Right after the chapter on performance testing, this was my next favorite chapter. There’s a nice “accessibility mythbusters” section to disprove common misconceptions about accessibility and the web and a good discussion about the benefits of making your site accessible.

One of the nice bits about this chapter is that they take the time to discuss a few of the disabilities that people visiting your site might have and then provide simulated screen shots showing what users with these disabilities might be seeing. (Granted, the book is printed in black and white so the screen shots showing “color blindness” are less than effective, but the rest are good.)

They talk about several things you might see in web sites - images, graphs, forms, lists - and how to make them accessible. They also talk about other things to look for like acronym usage and CAPTCHA and how those aren’t accessible. While they touch briefly on audio/visual media, not much help is offered beyond descriptions of what you could possibly do (not how to do it). Same thing with JavaScript - they talk a bit about what to do and what not to do, but don’t really show any examples.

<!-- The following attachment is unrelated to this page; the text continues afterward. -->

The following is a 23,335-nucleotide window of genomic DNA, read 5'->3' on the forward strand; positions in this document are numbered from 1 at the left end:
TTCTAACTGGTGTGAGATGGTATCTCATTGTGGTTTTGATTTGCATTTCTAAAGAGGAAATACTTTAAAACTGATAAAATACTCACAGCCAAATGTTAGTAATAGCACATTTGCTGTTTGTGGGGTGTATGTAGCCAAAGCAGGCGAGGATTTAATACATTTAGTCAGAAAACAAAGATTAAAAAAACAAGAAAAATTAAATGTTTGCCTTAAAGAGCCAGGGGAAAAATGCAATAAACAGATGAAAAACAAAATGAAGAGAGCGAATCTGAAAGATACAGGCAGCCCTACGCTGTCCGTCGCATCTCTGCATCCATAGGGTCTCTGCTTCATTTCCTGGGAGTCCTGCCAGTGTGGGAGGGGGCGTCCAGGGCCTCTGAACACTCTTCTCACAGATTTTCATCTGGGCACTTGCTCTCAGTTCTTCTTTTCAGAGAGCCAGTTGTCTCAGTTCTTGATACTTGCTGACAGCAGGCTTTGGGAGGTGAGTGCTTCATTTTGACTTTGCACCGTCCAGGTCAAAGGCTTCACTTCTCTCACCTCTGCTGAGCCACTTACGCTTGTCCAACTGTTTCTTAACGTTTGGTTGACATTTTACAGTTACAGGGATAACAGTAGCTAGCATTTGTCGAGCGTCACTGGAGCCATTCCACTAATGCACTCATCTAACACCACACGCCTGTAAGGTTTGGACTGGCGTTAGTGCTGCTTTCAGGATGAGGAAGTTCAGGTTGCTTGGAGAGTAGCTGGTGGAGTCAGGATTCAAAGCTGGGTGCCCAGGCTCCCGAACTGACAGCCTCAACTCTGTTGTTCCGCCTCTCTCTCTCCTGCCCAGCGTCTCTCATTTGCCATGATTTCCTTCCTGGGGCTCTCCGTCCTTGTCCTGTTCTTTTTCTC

There is a great list of links to different web accessibility standards, not just for the US but for countries around the world. There’s also a good list of tools you can use to help you test your site’s accessibility and they do a bit of a walkthrough using these tools to test their sample web site.

Chapter 10: Security Testing

This chapter starts out explaining some common security terminology and then dives into selling you the benefits of security testing. It’s unfortunate that anyone should have to be convinced to test their app for security, but if you have to get some time allocated from management, this is a decent list of things you can discuss.

Just like in the accessibility testing chapter, there is a list of links to related standards for security and compliance here as well as a list of places to go (like OWASP) for some guidance.